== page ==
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Harrat ar Rahah volcano

volcanic field 1950 m / 6,398 ft
western Saudi Arabia, 27.8°N / 36.17°E
Current status: dormant (1 out of 5)
Harrat ar Rahah volcano books
Typical eruption style: effusive
Harrat ar Rahah volcano eruptions: unknown, probably less than 10,000 years ago No recent earthquakes
TimeMag. / DepthDistanceLocation
Harrat ar Rahah is the northernmost of a series of young basaltic volcanic fields in western Saudi Arabia arranged parallel to the Red Sea. It is located south of the Plain of El-'Hisma, south of the town of Tabuk.
The field contains mainly large olivine-bearing basalt lava flows that were erupted from fissures. The age of the last eruptions is unknown, but probably less than 10,000 years.

Background:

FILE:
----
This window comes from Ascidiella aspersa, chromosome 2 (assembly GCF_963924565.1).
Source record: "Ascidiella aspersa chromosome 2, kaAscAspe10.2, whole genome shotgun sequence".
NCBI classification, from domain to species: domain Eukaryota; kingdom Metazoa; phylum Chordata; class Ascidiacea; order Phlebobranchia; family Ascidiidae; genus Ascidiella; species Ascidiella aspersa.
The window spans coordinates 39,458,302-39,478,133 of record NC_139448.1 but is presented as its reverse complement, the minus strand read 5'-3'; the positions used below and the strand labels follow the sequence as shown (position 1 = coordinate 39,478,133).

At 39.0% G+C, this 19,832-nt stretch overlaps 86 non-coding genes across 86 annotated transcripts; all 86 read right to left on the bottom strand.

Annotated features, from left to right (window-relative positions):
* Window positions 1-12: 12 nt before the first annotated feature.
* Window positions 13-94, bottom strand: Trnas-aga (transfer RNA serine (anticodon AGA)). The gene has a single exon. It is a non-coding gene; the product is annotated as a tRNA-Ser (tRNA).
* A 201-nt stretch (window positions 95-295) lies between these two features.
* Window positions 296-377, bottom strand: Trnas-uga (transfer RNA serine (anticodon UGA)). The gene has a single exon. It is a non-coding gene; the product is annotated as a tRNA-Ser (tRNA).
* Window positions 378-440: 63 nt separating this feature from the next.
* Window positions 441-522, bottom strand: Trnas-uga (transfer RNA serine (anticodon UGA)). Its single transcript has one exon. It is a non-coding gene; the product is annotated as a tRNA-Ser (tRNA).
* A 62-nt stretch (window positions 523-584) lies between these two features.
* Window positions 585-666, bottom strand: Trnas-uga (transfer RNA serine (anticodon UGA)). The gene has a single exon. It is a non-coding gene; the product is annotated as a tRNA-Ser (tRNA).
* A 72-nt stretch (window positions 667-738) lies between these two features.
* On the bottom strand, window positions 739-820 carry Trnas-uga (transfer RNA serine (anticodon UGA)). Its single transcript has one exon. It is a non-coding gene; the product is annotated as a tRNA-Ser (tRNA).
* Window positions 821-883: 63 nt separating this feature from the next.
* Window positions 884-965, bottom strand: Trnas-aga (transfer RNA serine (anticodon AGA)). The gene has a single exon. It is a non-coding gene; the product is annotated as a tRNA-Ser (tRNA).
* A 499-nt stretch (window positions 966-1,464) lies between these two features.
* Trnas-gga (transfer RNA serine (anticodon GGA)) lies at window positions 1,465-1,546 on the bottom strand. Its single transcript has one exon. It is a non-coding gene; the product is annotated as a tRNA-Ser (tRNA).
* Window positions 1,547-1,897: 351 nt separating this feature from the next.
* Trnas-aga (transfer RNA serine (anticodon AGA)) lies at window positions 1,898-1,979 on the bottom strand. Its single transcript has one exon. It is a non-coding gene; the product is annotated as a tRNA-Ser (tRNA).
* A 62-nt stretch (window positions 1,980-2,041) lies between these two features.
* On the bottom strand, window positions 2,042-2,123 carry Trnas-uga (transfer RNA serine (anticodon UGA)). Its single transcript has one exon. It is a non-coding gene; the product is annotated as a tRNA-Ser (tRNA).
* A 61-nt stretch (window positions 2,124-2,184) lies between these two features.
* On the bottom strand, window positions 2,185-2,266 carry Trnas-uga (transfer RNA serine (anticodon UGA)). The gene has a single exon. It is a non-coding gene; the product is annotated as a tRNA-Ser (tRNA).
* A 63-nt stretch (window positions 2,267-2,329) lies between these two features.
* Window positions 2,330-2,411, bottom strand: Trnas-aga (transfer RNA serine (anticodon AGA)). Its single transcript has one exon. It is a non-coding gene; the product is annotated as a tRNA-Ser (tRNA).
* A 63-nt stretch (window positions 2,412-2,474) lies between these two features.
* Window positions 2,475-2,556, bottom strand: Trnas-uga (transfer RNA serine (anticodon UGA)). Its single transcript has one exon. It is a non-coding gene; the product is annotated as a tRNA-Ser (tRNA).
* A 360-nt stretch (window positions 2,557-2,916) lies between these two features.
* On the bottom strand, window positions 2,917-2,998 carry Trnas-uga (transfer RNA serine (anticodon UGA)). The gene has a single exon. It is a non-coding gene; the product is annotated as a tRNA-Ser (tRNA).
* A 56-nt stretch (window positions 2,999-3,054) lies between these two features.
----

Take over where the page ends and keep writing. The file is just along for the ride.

There are fewer young volcanoes in Harrat ar Rahah than in other harrats (lava fields) to the south. Harrat ar Rahah is erosionally divided into two segments and is about 35 km wide at its broadest extent on the west, narrowing down to less than a kilometer in width at the divide at Matar. Lava flows are more numerous in the southern segment, where they rise up to 550 m above the Cambrian sandstone plain. On the southern and SW sides the sandstones and the basaltic lava fields are dissected, and lava flows traveled mainly to the NE. Neumann van Padang (1963) in the Catalog of Active Volcanoes of the World speculated that the Israelite account in Exodus 19:16-18 might refer to an eruption from Harrat ar Rahah.
(from: Smithsonian / GVP)


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